NIPS 2018
Sun Dec 2nd through Sat the 8th, 2018 at Palais des Congrès de Montréal
Paper ID:753
Title:Where Do You Think You're Going?: Inferring Beliefs about Dynamics from Behavior

Reviewer 1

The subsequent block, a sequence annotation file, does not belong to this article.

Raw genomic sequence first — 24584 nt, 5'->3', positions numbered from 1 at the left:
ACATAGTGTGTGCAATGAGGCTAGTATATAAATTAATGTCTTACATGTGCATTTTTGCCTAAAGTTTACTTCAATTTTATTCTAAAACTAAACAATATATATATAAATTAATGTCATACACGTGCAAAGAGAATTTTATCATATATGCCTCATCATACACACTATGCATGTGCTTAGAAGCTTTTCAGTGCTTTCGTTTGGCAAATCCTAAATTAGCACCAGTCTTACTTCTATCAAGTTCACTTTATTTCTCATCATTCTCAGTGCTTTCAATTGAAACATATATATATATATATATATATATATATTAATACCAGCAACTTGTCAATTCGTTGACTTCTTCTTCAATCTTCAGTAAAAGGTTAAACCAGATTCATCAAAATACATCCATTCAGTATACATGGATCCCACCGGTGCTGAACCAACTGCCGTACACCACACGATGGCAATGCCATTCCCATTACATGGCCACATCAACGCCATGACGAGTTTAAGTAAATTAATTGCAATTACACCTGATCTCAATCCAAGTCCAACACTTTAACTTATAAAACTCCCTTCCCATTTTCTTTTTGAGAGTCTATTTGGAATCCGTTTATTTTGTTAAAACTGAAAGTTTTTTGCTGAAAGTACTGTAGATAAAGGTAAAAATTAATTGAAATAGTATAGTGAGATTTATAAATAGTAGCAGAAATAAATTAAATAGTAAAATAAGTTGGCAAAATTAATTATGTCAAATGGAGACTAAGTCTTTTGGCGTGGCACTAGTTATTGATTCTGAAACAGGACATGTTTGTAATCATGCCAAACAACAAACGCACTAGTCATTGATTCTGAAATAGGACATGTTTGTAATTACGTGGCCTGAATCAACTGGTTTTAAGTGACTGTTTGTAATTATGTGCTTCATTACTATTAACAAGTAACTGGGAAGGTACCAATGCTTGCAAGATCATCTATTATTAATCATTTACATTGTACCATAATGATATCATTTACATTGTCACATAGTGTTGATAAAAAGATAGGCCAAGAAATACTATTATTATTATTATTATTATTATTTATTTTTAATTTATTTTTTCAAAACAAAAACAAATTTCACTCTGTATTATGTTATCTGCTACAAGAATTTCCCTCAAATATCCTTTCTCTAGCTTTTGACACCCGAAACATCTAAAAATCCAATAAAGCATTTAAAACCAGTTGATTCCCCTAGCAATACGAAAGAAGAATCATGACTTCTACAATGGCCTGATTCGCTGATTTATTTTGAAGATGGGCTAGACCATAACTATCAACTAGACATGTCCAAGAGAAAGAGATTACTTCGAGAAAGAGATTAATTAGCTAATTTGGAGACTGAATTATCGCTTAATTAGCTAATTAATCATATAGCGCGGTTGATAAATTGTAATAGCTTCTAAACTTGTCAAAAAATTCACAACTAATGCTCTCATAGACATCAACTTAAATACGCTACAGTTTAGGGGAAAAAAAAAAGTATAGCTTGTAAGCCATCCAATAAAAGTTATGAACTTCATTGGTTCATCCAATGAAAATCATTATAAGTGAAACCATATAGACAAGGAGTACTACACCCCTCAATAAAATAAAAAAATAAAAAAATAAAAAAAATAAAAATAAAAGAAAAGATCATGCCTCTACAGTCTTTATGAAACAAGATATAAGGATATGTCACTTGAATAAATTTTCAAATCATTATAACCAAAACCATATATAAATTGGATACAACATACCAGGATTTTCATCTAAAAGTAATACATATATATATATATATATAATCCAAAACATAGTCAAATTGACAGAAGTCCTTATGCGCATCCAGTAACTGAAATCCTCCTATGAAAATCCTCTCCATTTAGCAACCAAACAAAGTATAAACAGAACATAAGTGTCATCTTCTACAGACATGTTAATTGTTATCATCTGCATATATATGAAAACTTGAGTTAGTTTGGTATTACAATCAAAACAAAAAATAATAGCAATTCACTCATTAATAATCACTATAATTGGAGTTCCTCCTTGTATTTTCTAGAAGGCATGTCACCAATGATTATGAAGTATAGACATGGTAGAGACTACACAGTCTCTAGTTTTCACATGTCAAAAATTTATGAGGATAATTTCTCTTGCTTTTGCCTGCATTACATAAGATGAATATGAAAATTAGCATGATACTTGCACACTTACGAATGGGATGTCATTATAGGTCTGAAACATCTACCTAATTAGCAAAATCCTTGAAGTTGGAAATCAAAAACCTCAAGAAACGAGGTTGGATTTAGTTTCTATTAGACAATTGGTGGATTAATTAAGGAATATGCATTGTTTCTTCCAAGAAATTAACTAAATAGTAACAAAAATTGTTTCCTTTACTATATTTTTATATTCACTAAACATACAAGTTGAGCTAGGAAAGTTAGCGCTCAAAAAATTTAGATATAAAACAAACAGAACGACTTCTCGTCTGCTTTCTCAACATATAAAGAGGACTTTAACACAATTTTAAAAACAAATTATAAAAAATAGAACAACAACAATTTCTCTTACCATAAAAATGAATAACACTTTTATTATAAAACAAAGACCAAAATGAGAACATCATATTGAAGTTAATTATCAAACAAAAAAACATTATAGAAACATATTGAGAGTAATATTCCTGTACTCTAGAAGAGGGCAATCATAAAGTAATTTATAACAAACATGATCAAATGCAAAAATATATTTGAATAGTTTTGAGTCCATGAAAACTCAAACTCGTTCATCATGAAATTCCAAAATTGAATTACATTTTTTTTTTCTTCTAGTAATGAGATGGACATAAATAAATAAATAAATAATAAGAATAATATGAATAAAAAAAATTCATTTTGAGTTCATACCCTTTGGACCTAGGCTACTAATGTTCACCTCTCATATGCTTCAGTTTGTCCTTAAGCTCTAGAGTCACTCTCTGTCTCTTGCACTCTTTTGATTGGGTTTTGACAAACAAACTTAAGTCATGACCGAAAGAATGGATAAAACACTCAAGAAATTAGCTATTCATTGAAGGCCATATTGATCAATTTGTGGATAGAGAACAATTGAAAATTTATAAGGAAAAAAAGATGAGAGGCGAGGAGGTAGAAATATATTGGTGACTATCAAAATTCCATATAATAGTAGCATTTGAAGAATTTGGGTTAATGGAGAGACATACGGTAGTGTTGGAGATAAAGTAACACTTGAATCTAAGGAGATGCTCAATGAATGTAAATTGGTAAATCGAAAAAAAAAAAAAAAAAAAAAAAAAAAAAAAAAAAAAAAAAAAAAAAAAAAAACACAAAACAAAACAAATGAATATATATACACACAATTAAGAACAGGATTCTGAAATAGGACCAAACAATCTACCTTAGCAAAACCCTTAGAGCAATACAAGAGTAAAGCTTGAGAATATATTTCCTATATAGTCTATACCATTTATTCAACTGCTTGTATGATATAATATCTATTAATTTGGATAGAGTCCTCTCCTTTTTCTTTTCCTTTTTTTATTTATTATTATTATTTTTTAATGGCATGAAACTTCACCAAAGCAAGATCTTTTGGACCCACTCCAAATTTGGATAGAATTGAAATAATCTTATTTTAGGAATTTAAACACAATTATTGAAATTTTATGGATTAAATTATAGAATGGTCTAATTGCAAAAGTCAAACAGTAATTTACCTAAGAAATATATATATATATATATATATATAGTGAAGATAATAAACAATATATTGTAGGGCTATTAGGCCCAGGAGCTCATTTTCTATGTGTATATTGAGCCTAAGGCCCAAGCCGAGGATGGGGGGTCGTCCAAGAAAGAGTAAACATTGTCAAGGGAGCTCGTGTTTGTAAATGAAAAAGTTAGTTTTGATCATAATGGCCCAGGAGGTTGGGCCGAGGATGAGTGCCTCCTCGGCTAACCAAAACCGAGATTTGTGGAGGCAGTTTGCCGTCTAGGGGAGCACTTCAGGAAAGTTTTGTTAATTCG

The paper investigates the problem of inferring an agent's belief of the system dynamics of an MDP, given demonstrations of its behavior and the reward function it was optimizing. Knowledge of this internal belief can be used for Inverse Reinforcement Learning of an unknown task in the same environment. Furthermore, given the action provided by the agent, its intended action on the true dynamics can be inferred. This allows for assistive tele-operation, by applying the intended actions to the system instead of the provided ones. The proposed method models the agent using the model derived in maximum causal entropy inverse reinforcement learning. The internal belief of the system dynamics is inferred by maximizing the likelihood of the demonstrations with respect to the parameters of the dynamic model. Human studies on the lunar lander Atari game demonstrate that such assistive systems based on inferred internal models can help the user to solve the given task. Related problems in an MDP are RL, which learns behavior from dynamics and reward, as well as IRL, which learns reward from dynamics and behavior. This work tackles the problem of learning dynamics from behavior and reward which has gotten little attention from the community. There has been some prior work on this problem that was also mentioned in the paper. Herman et al. (2016) considered the problem of simultaneously inferring dynamics and reward function from expert demonstrations while also building on MaxCausalEnt-IRL. Although, the work by Herman et al. allows for internal models that differ from the true dynamics, they focused on inferring the true dynamics and assumed in the experiments that the internal model was correct. Golub et al. (2013) infer an internal model from reward function and dynamics. They derived an EM-algorithm that they applied for learning the internal model of Rhesus monkeys that were using a brain computer interface. However they consider a slightly different scenario where the subject's internal estimate of the state differs from the true state due to sensory feedback delay. The paper under review focuses on the internal model (and assumes that the true dynamics are known for the action intent prior) and in contrast to previous work puts more focus on the use cases. Using an internal model to correct the user's actions is novel to my knowledge and could be useful for real applications like tele-operating a robot. Also the application to IRL is interesting, however I think this scenario is less relevant, because we assume that 1) we want to infer the reward function of an agent that 2) is willing to perform demonstrations on different tasks and we 3) assume that its internal model is significantly different from the true dynamics. The proposed method is based on a sound optimization problem by maximizing the likelihood of the demonstrations assuming the expert model of MaxCausalEnt-IRL. Yet, I think it would be more principled to derive both the expert model as well as the objective from a single optimization problem (e.g. similar to MaxEnt Reinforcement Learning but optimizing dynamics rather than policy). This might also avoid the need for the penalty method, which is a simple but rather inefficient and unstable approach. The proposed method does in general tend to prefer the easy route, e.g. by assuming deterministic dynamics (although humans seem to take uncertainty into account [1]) and by using uniform sampling in section 3.1. which should lead to rather high variance. Nevertheless, the method is still sound and, in my opinion, the method itself is not the main contribution of the paper anyway. Indeed, it is more important to raise the awareness and show the usefulness of such little explored research branches, which is I think the main contribution of the proposed paper. The paper is well written and easy to follow. However, I think it would be better if the experiments would be better separated, e.g. by removing everything relating to the lunar lander game from section 5.1 and calling the section something like "Gridworld experiments". The gridworld experiments should be briefly described also in the paper itself. Questions to the authors: For learning the internal model, we need the user to optimize a given reward function. For some problems, specifying a reward is easy (e.g. Atari games). However, how would you make a human optimize a reward according to maxent-model for a real application? Concerning the action intend prior: Wouldn't it be simpler to 1) solve the MDP using the true dynamics and 2) compute the mapping (f_theta) from actions to intended actions as the maximum likelihood conditional distribution? How are the demonstrations on the gridworld collected? If whole trajectories were collected at once, I assume that the user knew how the dynamics are scrambled since the proposed method can not handle changing beliefs. However, if the user knew the true dynamics, why would his internal belief differ? Wouldn't the sub-optimality of the user's behavior be caused solely by its inability to choose the correct actions under real-time constraints? Or were the trajectories collected by independently querying the users action for a given state without revealing the consequences of this action? [1] Belousov, Boris, et al. "Catching heuristics are optimal control policies." Advances in Neural Information Processing Systems. 2016. Edit: I read the the other rebuttal / reviews and did not see a reason to change my assessment.